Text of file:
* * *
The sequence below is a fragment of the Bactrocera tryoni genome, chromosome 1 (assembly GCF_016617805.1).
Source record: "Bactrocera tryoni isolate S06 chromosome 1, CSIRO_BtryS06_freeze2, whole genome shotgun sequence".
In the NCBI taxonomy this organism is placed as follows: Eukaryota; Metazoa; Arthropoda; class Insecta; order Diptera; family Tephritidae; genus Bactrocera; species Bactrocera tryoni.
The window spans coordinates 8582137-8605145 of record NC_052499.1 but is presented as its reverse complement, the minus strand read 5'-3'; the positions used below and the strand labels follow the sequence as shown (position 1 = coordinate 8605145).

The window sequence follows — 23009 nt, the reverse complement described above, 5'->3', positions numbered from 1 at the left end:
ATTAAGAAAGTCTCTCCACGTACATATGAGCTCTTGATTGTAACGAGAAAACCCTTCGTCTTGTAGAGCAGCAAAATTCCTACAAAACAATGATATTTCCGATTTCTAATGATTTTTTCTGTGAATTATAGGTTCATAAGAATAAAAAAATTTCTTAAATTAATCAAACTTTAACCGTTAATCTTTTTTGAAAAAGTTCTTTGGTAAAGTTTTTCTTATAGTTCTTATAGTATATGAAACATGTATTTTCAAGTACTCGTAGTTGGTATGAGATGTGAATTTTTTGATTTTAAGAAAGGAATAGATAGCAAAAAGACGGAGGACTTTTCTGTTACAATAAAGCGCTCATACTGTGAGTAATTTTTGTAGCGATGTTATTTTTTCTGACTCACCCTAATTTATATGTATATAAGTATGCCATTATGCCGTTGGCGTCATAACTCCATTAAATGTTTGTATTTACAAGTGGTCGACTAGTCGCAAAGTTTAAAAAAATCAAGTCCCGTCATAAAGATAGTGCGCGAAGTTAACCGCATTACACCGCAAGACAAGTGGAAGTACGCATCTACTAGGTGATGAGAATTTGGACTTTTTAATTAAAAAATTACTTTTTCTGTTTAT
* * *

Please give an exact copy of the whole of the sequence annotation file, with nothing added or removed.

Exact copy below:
The sequence below is a fragment of the Bactrocera tryoni genome, chromosome 1 (assembly GCF_016617805.1).
Source record: "Bactrocera tryoni isolate S06 chromosome 1, CSIRO_BtryS06_freeze2, whole genome shotgun sequence".
In the NCBI taxonomy this organism is placed as follows: Eukaryota; Metazoa; Arthropoda; class Insecta; order Diptera; family Tephritidae; genus Bactrocera; species Bactrocera tryoni.
The window spans coordinates 8582137-8605145 of record NC_052499.1 but is presented as its reverse complement, the minus strand read 5'-3'; the positions used below and the strand labels follow the sequence as shown (position 1 = coordinate 8605145).

The window sequence follows — 23009 nt, the reverse complement described above, 5'->3', positions numbered from 1 at the left end:
ATTAAGAAAGTCTCTCCACGTACATATGAGCTCTTGATTGTAACGAGAAAACCCTTCGTCTTGTAGAGCAGCAAAATTCCTACAAAACAATGATATTTCCGATTTCTAATGATTTTTTCTGTGAATTATAGGTTCATAAGAATAAAAAAATTTCTTAAATTAATCAAACTTTAACCGTTAATCTTTTTTGAAAAAGTTCTTTGGTAAAGTTTTTCTTATAGTTCTTATAGTATATGAAACATGTATTTTCAAGTACTCGTAGTTGGTATGAGATGTGAATTTTTTGATTTTAAGAAAGGAATAGATAGCAAAAAGACGGAGGACTTTTCTGTTACAATAAAGCGCTCATACTGTGAGTAATTTTTGTAGCGATGTTATTTTTTCTGACTCACCCTAATTTATATGTATATAAGTATGCCATTATGCCGTTGGCGTCATAACTCCATTAAATGTTTGTATTTACAAGTGGTCGACTAGTCGCAAAGTTTAAAAAAATCAAGTCCCGTCATAAAGATAGTGCGCGAAGTTAACCGCATTACACCGCAAGACAAGTGGAAGTACGCATCTACTAGGTGATGAGAATTTGGACTTTTTAATTAAAAAATTACTTTTTCTGTTTAT